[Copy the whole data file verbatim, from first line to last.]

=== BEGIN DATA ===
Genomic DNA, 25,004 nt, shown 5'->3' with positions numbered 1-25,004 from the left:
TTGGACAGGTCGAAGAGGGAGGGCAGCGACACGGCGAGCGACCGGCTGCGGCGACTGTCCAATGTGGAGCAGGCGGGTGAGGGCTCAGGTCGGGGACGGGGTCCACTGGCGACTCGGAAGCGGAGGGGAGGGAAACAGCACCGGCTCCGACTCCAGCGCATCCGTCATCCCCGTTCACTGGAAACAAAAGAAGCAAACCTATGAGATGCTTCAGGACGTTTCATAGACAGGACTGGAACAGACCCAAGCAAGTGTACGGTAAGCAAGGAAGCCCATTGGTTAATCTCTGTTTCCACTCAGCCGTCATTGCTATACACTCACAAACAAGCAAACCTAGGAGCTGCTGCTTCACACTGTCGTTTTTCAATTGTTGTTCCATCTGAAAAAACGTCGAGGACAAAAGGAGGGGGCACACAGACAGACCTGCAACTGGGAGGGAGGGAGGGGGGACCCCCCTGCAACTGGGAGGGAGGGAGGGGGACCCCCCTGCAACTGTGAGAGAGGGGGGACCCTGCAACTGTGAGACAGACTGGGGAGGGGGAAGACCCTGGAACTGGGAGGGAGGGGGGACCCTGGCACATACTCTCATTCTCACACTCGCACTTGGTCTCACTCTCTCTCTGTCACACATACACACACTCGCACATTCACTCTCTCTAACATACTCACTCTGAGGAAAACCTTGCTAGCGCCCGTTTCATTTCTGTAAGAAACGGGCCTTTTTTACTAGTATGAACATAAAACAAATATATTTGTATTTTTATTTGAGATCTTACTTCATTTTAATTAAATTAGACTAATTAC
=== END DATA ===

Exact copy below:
Genomic DNA, 25,004 nt, shown 5'->3' with positions numbered 1-25,004 from the left:
TTGGACAGGTCGAAGAGGGAGGGCAGCGACACGGCGAGCGACCGGCTGCGGCGACTGTCCAATGTGGAGCAGGCGGGTGAGGGCTCAGGTCGGGGACGGGGTCCACTGGCGACTCGGAAGCGGAGGGGAGGGAAACAGCACCGGCTCCGACTCCAGCGCATCCGTCATCCCCGTTCACTGGAAACAAAAGAAGCAAACCTATGAGATGCTTCAGGACGTTTCATAGACAGGACTGGAACAGACCCAAGCAAGTGTACGGTAAGCAAGGAAGCCCATTGGTTAATCTCTGTTTCCACTCAGCCGTCATTGCTATACACTCACAAACAAGCAAACCTAGGAGCTGCTGCTTCACACTGTCGTTTTTCAATTGTTGTTCCATCTGAAAAAACGTCGAGGACAAAAGGAGGGGGCACACAGACAGACCTGCAACTGGGAGGGAGGGAGGGGGGACCCCCCTGCAACTGGGAGGGAGGGAGGGGGACCCCCCTGCAACTGTGAGAGAGGGGGGACCCTGCAACTGTGAGACAGACTGGGGAGGGGGAAGACCCTGGAACTGGGAGGGAGGGGGGACCCTGGCACATACTCTCATTCTCACACTCGCACTTGGTCTCACTCTCTCTCTGTCACACATACACACACTCGCACATTCACTCTCTCTAACATACTCACTCTGAGGAAAACCTTGCTAGCGCCCGTTTCATTTCTGTAAGAAACGGGCCTTTTTTACTAGTATGAACATAAAACAAATATATTTGTATTTTTATTTGAGATCTTACTTCATTTTAATTAAATTAGACTAATTAC